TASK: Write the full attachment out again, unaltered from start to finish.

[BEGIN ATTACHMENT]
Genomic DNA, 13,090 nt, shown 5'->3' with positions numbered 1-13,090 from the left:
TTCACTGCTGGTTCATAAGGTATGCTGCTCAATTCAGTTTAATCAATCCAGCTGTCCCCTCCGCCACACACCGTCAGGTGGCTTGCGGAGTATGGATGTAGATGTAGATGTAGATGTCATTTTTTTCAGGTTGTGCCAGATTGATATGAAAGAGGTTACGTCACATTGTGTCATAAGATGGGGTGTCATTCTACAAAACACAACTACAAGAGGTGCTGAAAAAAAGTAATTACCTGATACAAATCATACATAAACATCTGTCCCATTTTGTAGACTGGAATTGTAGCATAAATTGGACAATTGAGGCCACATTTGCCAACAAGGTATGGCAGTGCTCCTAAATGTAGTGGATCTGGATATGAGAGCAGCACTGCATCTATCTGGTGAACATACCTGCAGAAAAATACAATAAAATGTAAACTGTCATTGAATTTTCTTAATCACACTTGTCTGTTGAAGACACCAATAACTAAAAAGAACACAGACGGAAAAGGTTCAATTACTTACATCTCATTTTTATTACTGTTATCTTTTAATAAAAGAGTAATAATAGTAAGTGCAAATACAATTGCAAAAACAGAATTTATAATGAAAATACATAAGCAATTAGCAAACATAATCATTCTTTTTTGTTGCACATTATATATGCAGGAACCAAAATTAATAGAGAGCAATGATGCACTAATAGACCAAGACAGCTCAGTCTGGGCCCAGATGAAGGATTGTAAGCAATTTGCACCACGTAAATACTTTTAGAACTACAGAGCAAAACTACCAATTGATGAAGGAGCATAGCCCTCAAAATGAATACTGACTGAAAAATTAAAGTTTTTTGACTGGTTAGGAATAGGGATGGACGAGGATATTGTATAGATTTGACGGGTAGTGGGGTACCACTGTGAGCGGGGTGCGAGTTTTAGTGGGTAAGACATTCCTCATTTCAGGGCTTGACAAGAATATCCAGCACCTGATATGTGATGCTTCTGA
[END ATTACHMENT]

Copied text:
Genomic DNA, 13,090 nt, shown 5'->3' with positions numbered 1-13,090 from the left:
TTCACTGCTGGTTCATAAGGTATGCTGCTCAATTCAGTTTAATCAATCCAGCTGTCCCCTCCGCCACACACCGTCAGGTGGCTTGCGGAGTATGGATGTAGATGTAGATGTAGATGTCATTTTTTTCAGGTTGTGCCAGATTGATATGAAAGAGGTTACGTCACATTGTGTCATAAGATGGGGTGTCATTCTACAAAACACAACTACAAGAGGTGCTGAAAAAAAGTAATTACCTGATACAAATCATACATAAACATCTGTCCCATTTTGTAGACTGGAATTGTAGCATAAATTGGACAATTGAGGCCACATTTGCCAACAAGGTATGGCAGTGCTCCTAAATGTAGTGGATCTGGATATGAGAGCAGCACTGCATCTATCTGGTGAACATACCTGCAGAAAAATACAATAAAATGTAAACTGTCATTGAATTTTCTTAATCACACTTGTCTGTTGAAGACACCAATAACTAAAAAGAACACAGACGGAAAAGGTTCAATTACTTACATCTCATTTTTATTACTGTTATCTTTTAATAAAAGAGTAATAATAGTAAGTGCAAATACAATTGCAAAAACAGAATTTATAATGAAAATACATAAGCAATTAGCAAACATAATCATTCTTTTTTGTTGCACATTATATATGCAGGAACCAAAATTAATAGAGAGCAATGATGCACTAATAGACCAAGACAGCTCAGTCTGGGCCCAGATGAAGGATTGTAAGCAATTTGCACCACGTAAATACTTTTAGAACTACAGAGCAAAACTACCAATTGATGAAGGAGCATAGCCCTCAAAATGAATACTGACTGAAAAATTAAAGTTTTTTGACTGGTTAGGAATAGGGATGGACGAGGATATTGTATAGATTTGACGGGTAGTGGGGTACCACTGTGAGCGGGGTGCGAGTTTTAGTGGGTAAGACATTCCTCATTTCAGGGCTTGACAAGAATATCCAGCACCTGATATGTGATGCTTCTGA